Bony Thorax Sternum 12 Ribs 12 Thoracic Vertebrae Function Supports walls of pleural cavity & diaphragm Volume of cavity able to change during respiration Protects heart and lungs
Sternum Flat bone 6 in in length Supports clavicles and provides attachment to 1 st seven costal cartilages of ribs T2-T3 Sternal Angle T-10 Provides bony landmark for superior liver and inferior heart
12 Rib Pairs True Ribs 1-7 Attached to the Sternum False Ribs 8-12 Do not attach directly to the sternum; attach to costal cartilage of 7 th rib Floating Ribs 11 and 12 Attached only to the vertebrae Number Variation Cervical Ribs Articulate with C7 but rarely attach to sternum Lumbar Ribs Less Common
Ribs Angle Oblique plane slanting anteriorly and inferiorly Anterior ends lies 3-5 inches below the level of the vertebral end. Angle increases from the rib 1-9 then decreases 9-12.
Ribs Vary in breadth and length Facet on head articulates with vertebrae Vertebral End Sternal End Costal Groove Costal arteries, veins, and nerves
Erythropoiesis Production of red blood cells. Early Fetus Mesodermal cells of yolk sac 3-4 Months to Adolescence Spleen, Liver, and Skeletal involvement Adulthood Vertebrae, Sternum, Pelvis, and Ribs Principal means of delivering oxygen to the body
Sternoclavicular Only points of articulation between the upper limbs and the trunk Gliding Joints Permit free movement Manubriosternal Joint Xiphisternal Joint
Costovertebral and Costotranverse Costovertebral Synovial Gliding Rib Head closely bound to the demifacets and 2 adjacent vertebral bodies Costotransverse Synovial Gliding Tubercle of rib articulates with transverse process of lower vertebra
Costochondral and Sternocostal Sternocostal Cartilaginous Synchondosis No Movement Articulation between costal cartilages and true ribs Costochondral 1 st Rib: Cartilaginous Synchondosis No Movement 2-7: Synovial Gliding Freely moveable Articulation between rib costal cartilages and sternum Sternocostal
Interchondral Between 6-9 Ribs Synovial Gliding Freely moveable Between 9-10 Ribs Fibrous Syndesmosis Slightly moveable
Manubriosternal & Xiphersternal Cartilaginous Synchondrosis Little Movement Manubriosternal Joint Xiphisternal Joint
Respiratory Movement Quiet Respiration Olique rib orientation changes little Deep Inspiration Degree of obliquity decreases Ribs carried anteriorly, superiorly, and laterally while necks are rotated inferiorly Deep Expiration Degree of obliquity increases Ribs carried inferiorly, posteriorly, and medially while the necks are rotated superiorly
Diaphram Ribs below diaphram best imaged through upper abdomen Ribs above diaphram best imaged through air filled lungs WHY?
Diaphram Location Changes with Body Position Upright Lowest Supine Highest Anterior ends of ribs less sharply visualized in supine position Repiratory Movement 1 ½ inches between deep inspiration and deep expiration Less in hypersthenic More in hyposthenic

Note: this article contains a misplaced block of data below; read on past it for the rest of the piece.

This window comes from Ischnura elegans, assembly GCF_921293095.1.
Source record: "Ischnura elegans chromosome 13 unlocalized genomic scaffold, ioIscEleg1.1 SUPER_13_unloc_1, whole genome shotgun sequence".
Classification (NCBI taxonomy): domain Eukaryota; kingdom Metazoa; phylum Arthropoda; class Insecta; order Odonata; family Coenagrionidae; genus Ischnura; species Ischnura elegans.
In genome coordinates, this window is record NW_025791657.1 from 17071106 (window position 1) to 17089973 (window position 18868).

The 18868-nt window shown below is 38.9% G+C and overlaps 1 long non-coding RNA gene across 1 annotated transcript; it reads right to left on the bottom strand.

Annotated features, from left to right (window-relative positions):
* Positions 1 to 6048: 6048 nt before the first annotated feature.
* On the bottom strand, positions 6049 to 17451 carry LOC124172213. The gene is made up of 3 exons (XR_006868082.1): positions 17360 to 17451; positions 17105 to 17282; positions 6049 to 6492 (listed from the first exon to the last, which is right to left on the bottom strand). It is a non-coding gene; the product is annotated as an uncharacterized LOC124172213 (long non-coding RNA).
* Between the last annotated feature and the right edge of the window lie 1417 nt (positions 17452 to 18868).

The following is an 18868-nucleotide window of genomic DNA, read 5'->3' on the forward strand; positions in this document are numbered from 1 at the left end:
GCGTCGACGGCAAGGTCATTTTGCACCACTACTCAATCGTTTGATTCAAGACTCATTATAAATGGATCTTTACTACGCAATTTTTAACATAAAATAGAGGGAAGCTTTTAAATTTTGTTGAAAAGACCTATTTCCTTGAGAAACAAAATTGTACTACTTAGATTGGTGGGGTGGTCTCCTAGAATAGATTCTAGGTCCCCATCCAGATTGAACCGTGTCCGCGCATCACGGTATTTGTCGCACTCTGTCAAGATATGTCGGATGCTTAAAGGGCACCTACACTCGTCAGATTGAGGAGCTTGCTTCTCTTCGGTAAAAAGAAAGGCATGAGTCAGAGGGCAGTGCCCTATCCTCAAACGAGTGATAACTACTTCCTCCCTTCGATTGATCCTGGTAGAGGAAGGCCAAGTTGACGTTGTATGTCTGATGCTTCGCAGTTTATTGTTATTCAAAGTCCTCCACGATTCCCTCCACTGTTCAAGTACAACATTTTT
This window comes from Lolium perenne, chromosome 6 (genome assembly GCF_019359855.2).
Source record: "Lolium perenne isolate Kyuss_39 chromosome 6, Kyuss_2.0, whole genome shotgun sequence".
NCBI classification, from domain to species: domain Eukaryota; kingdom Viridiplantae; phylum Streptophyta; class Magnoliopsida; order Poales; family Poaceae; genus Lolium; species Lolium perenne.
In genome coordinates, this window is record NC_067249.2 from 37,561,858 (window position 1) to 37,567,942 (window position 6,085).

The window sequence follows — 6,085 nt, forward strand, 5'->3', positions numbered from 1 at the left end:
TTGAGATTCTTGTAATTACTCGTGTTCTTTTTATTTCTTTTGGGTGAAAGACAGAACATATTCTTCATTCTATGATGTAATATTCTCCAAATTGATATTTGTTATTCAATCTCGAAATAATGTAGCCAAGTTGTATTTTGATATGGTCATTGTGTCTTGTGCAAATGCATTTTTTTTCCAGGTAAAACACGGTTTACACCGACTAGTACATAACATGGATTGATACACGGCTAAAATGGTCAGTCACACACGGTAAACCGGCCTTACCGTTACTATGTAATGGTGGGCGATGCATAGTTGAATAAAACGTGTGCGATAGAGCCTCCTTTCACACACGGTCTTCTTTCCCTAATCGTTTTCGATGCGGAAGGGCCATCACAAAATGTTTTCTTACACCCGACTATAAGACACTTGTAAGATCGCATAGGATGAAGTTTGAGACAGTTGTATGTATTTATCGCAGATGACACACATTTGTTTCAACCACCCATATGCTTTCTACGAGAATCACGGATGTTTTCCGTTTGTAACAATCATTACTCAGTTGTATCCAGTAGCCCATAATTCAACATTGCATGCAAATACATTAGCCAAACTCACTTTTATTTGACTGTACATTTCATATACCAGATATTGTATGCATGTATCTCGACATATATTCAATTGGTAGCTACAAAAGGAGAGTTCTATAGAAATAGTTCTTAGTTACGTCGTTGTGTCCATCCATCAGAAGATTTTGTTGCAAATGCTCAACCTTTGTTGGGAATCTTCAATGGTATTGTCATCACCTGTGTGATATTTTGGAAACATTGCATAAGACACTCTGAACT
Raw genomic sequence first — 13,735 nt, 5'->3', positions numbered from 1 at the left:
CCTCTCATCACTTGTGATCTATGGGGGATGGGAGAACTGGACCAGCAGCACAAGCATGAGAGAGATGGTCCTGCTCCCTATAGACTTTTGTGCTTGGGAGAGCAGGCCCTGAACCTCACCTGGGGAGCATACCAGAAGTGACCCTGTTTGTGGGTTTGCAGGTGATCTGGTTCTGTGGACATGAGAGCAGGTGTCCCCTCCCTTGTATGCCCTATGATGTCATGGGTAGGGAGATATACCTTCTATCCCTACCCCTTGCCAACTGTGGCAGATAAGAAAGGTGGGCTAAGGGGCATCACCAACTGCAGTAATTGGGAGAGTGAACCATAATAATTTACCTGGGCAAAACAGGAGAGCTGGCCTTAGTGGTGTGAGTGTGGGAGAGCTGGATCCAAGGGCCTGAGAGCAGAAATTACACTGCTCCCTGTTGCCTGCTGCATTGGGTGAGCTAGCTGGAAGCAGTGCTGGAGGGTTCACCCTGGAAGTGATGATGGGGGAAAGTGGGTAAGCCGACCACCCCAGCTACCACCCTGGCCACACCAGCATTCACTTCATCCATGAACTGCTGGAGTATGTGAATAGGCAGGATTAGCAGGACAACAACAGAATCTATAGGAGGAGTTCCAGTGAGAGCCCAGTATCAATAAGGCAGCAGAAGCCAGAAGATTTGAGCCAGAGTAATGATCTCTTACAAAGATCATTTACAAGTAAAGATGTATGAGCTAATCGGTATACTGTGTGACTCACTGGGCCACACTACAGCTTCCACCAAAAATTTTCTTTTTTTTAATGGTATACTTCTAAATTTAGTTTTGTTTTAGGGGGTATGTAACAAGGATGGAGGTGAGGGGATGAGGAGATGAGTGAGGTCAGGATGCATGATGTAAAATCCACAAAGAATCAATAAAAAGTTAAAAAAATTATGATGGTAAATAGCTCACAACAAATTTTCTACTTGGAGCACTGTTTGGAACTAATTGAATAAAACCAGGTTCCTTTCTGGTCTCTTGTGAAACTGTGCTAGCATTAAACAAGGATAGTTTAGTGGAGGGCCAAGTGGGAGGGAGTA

Oblique Projection of Sternum Degree of angulation depends on the depth of the chest Deep Chest Less angulation Shallow Chest More angulation Why must you do an oblique projection of the sternum versus an AP or PA projection?
PA Oblique Projection (RAO) Sternum Estimate body rotation by placing one hand on patient’s sternum and the other hand on the thoracic vertebrae to act as a guide Top of IR 1.5 inches above jugular notch Average body rotation is 15-20 degrees
PA Oblique Projection (RAO, LPO) Sternum Minimal rotation Sternum projected free from superimposition of the spine Sternum projected over the heart When would you use an LPO Position?
Lateral Projection (Upright) Sternum Rotate patients hands posteriorly Lock hands behind back Film 24 x 30 cm lengthwise IR 1.5 inches above jugular notch Suspend deep inspiration
Lateral Projection (Supine) Sternum Bring hands above head Film 24 x 30 cm lengthwise IR 1.5 inches above jugular notch Suspend deep inspiration
Pectus Excavatum Sunken or “caved in” chest Most common congenital chest wall abnormality in children. Severity ranges from a moderate indentation to constriction of the internal organs. Sunken chest appears to be a problem with the sternum or ribs, but the problem is with the cartilage piece that connects each rib to the sternum. This costal cartilage connector is deformed, pushing the breastbone inward.
PA Projection Sternoclavicular Articulations IR @ T3 (just posterior to jugular notch) Arms rest by side of patient with palms up Turn head toward affected side Rotates spine slightly away from side being examined Better visualization of lateral manubrium Suspend at end of expiration
Sternoclavicular Articulations Bilateral Unilateral No Rotation Slight Rotation
PA Oblique Projection (RAO, LAO) SC Joints Rotate patient 10- 15 degrees CR perpendicular to SC Joint closest to the IR (T2-T3) LAO: Left side of interest RAO: Right side of interest L R 15 S
Ribs Localize Point of Interest Anterior Ribs PA Projection Posterior Ribs AP Projection Axillary Portion of Ribs Best demonstrated in oblique projection lateral projection results in superimposition of both sides
Axillary Ribs AP Oblique Projection (RPO, LPO) 45 degree Oblique Place affected side closest to the IR Center affected side midway between midsagittal plane and lateral surface Abduct arm of affected side and elevate to carry scapula away from rib cage
Axillary Ribs AP Oblique Projection (RPO, LPO) 2 x distance between vertebral column and lateral border affected side visualized Axillary ribs free of superimposition
Axillary Ribs PA Oblique Projection (RAO, LAO) 45 degree oblique Which is the side of interest? Why?